Free Stater steps down as Belknap County delegation chair. During a contentious meeting Thursday, NH Rep. Mike Sylvia, R-Belmont, claimed an Aug. 1 emergency meeting related to the Gunstock Area Commission was illegal. Sylvia, who is running for reelection, moved to another seat at the table and didn't resign from the legislature. Also during the meeting, NH Rep. Barbara Comtois, R-Center Barnstead, stepped down as secretary of the delegation, and NH Rep. Dawn Johnson, R-Laconia, stormed out of the meeting, as Paula Tracy reported for InDepthNH.
Four GOP candidates seek two seats in NH House District 6. Two incumbents, Brodie Deshaies and John MacDonald, are facing a Sept. 13 primary challenge from Lawrence Borland and Katy Peternel. All are from Wolfeboro. Candidates were asked by Daymond Steer for Conway Daily Sun about their backgrounds, qualifications, views on recent NH legislation and top issues looking forward. They were also asked whether they would vote for Trump again in 2024 – one candidate said no.
Gov. Chris Sununu is likely to win the GOP gubernatorial nomination "easily." That's what pollsters said when they released numbers Thursday showing Sununu leading at 72%, with none of his challengers polling in the double digits. (Granite State Poll)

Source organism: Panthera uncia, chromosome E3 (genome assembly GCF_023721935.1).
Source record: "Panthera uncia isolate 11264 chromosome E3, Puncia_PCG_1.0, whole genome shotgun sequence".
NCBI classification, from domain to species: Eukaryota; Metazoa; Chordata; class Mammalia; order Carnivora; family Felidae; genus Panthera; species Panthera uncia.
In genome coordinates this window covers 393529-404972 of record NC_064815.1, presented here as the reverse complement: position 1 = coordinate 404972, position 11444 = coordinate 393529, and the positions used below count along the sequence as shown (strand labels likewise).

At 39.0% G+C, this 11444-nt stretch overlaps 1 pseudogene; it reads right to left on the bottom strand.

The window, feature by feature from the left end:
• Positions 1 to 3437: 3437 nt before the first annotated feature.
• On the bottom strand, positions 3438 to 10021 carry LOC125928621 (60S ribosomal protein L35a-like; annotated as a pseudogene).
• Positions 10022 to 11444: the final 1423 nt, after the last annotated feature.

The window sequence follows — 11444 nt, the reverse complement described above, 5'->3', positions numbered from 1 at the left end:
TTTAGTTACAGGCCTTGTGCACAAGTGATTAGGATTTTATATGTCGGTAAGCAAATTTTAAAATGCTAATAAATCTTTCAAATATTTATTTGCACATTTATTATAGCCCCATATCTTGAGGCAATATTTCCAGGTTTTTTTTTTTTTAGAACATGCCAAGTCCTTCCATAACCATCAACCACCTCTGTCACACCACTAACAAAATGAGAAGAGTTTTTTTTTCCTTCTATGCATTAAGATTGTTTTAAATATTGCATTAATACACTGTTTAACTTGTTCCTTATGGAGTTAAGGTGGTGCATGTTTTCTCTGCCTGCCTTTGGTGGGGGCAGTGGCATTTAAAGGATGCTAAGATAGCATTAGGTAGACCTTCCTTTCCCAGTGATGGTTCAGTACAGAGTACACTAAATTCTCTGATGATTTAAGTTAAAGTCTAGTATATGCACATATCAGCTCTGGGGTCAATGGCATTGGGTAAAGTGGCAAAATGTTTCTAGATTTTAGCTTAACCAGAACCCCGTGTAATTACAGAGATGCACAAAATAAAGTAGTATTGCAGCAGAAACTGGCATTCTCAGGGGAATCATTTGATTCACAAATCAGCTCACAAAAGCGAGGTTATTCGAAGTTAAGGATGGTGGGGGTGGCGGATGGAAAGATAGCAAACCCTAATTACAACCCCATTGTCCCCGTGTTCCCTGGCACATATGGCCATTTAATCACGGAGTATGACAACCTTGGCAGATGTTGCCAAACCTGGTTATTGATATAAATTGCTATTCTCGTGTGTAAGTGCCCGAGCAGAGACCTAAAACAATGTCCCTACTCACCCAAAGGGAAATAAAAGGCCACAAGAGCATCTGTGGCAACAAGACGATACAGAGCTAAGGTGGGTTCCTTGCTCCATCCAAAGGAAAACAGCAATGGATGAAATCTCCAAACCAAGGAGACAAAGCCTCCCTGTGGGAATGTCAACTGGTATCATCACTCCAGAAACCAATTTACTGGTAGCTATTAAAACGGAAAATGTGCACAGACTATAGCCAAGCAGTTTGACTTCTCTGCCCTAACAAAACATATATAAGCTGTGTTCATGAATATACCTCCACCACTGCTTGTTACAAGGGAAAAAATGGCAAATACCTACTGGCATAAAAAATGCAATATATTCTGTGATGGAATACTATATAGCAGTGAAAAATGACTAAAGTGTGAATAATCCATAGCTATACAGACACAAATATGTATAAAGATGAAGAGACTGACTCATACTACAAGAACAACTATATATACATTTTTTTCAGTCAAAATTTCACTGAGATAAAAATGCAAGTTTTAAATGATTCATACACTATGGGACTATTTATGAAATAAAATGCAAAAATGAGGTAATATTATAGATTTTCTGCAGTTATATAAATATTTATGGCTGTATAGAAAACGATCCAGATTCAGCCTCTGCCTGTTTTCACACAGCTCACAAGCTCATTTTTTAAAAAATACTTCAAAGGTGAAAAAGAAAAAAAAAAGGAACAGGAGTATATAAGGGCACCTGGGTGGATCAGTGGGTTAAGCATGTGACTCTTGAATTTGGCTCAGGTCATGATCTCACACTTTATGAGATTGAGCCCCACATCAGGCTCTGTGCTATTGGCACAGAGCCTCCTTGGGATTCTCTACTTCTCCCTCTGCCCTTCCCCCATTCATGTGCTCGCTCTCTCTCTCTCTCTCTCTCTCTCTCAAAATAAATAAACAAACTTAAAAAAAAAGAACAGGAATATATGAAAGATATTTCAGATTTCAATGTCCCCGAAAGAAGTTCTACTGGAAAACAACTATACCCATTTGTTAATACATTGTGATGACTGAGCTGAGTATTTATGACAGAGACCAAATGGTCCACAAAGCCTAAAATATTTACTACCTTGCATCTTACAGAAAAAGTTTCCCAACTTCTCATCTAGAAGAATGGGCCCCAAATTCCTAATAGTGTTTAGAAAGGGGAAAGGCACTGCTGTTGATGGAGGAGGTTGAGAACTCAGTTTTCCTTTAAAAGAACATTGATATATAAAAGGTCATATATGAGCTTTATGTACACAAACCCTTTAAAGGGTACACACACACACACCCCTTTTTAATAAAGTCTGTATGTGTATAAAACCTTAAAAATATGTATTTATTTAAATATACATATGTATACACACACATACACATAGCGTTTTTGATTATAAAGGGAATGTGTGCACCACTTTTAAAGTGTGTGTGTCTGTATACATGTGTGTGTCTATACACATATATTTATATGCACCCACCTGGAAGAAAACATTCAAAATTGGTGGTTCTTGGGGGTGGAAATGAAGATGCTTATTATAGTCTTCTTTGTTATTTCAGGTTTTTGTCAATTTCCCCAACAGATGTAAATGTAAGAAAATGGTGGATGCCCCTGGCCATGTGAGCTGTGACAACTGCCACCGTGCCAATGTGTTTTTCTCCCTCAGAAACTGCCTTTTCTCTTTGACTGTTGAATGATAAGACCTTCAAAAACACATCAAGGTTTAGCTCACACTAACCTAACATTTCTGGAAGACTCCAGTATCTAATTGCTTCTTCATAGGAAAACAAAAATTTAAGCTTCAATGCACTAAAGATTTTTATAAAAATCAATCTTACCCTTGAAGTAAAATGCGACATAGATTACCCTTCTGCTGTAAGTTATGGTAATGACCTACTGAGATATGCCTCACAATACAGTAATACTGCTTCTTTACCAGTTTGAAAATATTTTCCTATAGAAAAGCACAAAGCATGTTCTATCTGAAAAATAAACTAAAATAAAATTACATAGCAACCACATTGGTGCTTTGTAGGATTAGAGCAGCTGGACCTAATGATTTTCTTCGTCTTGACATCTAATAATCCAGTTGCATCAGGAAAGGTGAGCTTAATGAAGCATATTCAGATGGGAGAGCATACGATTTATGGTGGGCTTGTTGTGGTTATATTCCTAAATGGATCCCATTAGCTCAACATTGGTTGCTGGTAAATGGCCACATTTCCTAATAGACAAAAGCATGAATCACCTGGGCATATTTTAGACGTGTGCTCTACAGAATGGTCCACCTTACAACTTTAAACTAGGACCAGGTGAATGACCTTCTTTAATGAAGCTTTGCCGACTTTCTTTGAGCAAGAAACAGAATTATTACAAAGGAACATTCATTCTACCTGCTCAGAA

Tom Sherman, a Democrat who's running for governor, accuses Sununu of appeasing extremists. "In New Hampshire and across the country we’re watching extremists attempt to tear down long-held rights and institutions. Public schools. Reproductive rights. The integrity of our elections. ... For years when it suited his political ambitions, Chris Sununu catered to these extremists, giving them a wink and a nod to keep them on his side," Sherman wrote. (Seacoastonline guest column)
Tom Sherman and other Democrats argue PPP aid for businesses is comparable to student loan forgiveness. Sununu and others disagree. In response to pandemic lockdowns, nearly 24,000 PPP loans were issued in NH, "the vast majority going to small businesses." Great New Hampshire Restaurants CEO Tom Boucher said PPP and college debt "aren’t even close to the same category." (NHJournal)
Libertarian candidate Karlyn Borysenko filed a ballot access petition Thursday. Officials deemed the petition complete and valid, so she will appear as a third-party candidate in the November general election. Third-party candidate filings are due Sept. 7.
Don't forget about the Executive Council. This story by Annmarie Timmons for the New Hampshire Bulletin shows how influential the council can be:
Big gains for Gail Huff Brown in the latest Granite State Poll. With Matt Mowers leading at 26% and Karoline Leavitt a close second at 24%, Brown rose impressively to 16%, while another 26% of likely GOP primary voters said they're unsure who they'll pick in this race. (Granite State Poll)